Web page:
Article 18 of the Regulatory Reform (Fire Safety) Order 2005 (RRO) requires the Responsible Person to ‘appoint one or more competent persons to assist in undertaking the preventive and protective measures’. Where the protective measures include a fire alarm and fire detection system, a proper service and maintenance programme is essential to ensure the fire alarm and detection system works when it is needed most. British Standards recommend that the number of service visits per annum should be a minimum of twice a year (with the actual number dictated by a suitable and sufficient risk assessment).

Even the best-installed, best-in-class equipment, of course, deteriorates over time, but this risk and the likelihood of failure can be minimised with a professional specialist service and maintenance agreement that will extend the overall life expectancy of the equipment, and reduce the costs associated with false alarms.
Further information on this subject is available in BS 5839-1:2002.

False activation by non-fire conditions

Next to faulty equipment, these activations produce the second largest number of false alarms. Common amongst the causes are:

  • Cooking fumes (cooking taking place in inappropriate areas, or incorrectly sited detector heads)
  • Dust from work or maintenance processes (during alterations, hot work with insufficient control measures)
  • Insufficient or incorrect training (testing fire alarm systems without notifying monitoring centres, work on systems without first isolating them)

Under the RRO, we consider it to be the duty of the Responsible Person to ensure that their fire alarm and fire detection systems are correctly maintained by a competent person, and any systems that continue to give false activations are indicative of a failure in the management of the ‘preventive and protective measures’ required by law.

Serious consideration should be given to disabling the link to Alarm Receiving Centres (A.R.C.) whilst the premises are occupied. Please contact your local District Fire Safety Officer for further information.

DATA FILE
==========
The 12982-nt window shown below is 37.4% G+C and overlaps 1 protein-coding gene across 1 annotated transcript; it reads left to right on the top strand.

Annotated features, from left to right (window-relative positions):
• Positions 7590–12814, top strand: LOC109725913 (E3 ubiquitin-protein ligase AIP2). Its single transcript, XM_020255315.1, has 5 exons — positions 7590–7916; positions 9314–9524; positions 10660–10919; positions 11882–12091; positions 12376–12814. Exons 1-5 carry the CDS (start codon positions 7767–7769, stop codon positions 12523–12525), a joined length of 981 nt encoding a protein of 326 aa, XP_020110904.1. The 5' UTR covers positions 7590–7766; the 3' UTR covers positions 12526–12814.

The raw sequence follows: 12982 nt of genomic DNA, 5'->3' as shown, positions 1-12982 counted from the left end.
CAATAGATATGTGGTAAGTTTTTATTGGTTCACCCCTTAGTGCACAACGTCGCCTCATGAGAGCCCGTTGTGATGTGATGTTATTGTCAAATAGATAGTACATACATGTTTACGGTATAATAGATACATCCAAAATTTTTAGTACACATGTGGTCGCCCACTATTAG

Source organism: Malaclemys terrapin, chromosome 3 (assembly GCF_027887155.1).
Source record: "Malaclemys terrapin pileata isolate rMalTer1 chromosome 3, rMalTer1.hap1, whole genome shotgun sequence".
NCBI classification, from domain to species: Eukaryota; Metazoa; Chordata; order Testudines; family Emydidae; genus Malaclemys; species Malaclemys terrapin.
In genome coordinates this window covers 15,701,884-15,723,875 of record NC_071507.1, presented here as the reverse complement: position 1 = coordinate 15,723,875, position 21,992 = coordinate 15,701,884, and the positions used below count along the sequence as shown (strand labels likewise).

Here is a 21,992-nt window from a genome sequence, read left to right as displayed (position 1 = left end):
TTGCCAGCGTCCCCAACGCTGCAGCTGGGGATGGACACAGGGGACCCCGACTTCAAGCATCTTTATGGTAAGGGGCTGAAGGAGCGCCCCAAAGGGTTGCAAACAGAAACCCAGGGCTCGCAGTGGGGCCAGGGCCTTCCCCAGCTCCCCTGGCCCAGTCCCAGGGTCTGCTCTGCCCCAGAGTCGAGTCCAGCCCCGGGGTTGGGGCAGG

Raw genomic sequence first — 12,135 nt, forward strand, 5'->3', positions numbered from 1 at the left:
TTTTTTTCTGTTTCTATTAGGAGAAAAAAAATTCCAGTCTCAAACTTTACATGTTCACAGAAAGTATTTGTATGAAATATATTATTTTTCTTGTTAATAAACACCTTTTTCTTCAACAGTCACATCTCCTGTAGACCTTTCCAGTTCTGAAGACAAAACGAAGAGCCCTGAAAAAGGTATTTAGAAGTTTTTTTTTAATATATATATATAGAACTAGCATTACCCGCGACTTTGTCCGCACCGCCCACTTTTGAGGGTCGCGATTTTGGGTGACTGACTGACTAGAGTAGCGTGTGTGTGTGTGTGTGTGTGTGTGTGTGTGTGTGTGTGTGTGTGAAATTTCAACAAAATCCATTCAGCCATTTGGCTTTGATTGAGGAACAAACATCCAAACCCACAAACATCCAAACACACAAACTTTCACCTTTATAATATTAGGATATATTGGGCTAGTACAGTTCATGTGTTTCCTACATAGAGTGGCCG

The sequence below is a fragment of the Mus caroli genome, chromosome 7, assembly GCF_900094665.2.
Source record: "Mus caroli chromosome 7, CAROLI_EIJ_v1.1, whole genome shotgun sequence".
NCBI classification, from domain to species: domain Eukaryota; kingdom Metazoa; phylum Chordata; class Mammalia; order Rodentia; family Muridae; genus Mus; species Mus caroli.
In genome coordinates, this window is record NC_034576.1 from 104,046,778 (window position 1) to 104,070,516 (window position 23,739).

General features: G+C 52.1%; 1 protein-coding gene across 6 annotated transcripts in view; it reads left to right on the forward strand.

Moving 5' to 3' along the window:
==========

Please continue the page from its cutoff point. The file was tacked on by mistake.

Is it a real fire?

It is clear that too many false alarms can prejudice the safety of occupants, who may not react correctly when the system responds to a real fire if they have experienced a number of false alarms. Complacency can be a very dangerous thing at the best of times but complacency that leads to ignoring an alarm simply because it is highly unlikely to be genuine could be quite literally fatal.

How to investigate

  • Where possible, investigate in pairs.
  • Have another member of staff at the alarm panel and remain in contact (mobile phone or short range radio)
  • Gather any information from staff, or the alarm panel, to indicate where your search should be.
  • When investigating look for smoke, listen for unusual crackling noises, is it unusually hot?
  • Before opening any doors, feel the door with the back of your hand, as high up the door as you can reach, for signs of heat. If it is hot do not open the door.
  • Remember you are looking for signs of a fire, not a fire itself.

At any time if you suspect or find a fire, get out and call the fire and rescue service on 999.

In September 2009 CFOA guidance was published aimed at severely reducing unwanted fire signals. Durham & Darlington Fire & Rescue Service will adopt the ethos of this document on this date.  The guidance document can be found at the following website:- http://www.cfoa.org.uk/10863

Although now no longer published, a booklet produced by the Department for Communities and Local Government offering good advice to those managing automatic fire alarm systems, is available for download using the following link: www.communities.gov.uk/archived/publications/fire/guide

False Alarms ‘Good Intent’

We do not want to discourage anyone from making an emergency 999 call or operating a fire alarm, if they genuinely believe there is a fire.

We do, however, advise that anyone who is carrying out an activity that may give someone cause to think a fire has started, to inform the necessary people of their activity. This may include:

Informing the Fire and Rescue Service that they are burning rubbish
Informing managers or occupants of a building that they are carrying out hot work

If you require any  further information regarding unwanted fire signals or any other Fire Safety queries please contact the Fire Safety Section on 0191 3324309

*’The 2008 Ready Reckoner Toolkit' provided by CLG.

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** Notice: Important procedure change for AFA call handling in Commercial premises 0900-1700hrs, Monday to Friday [read more]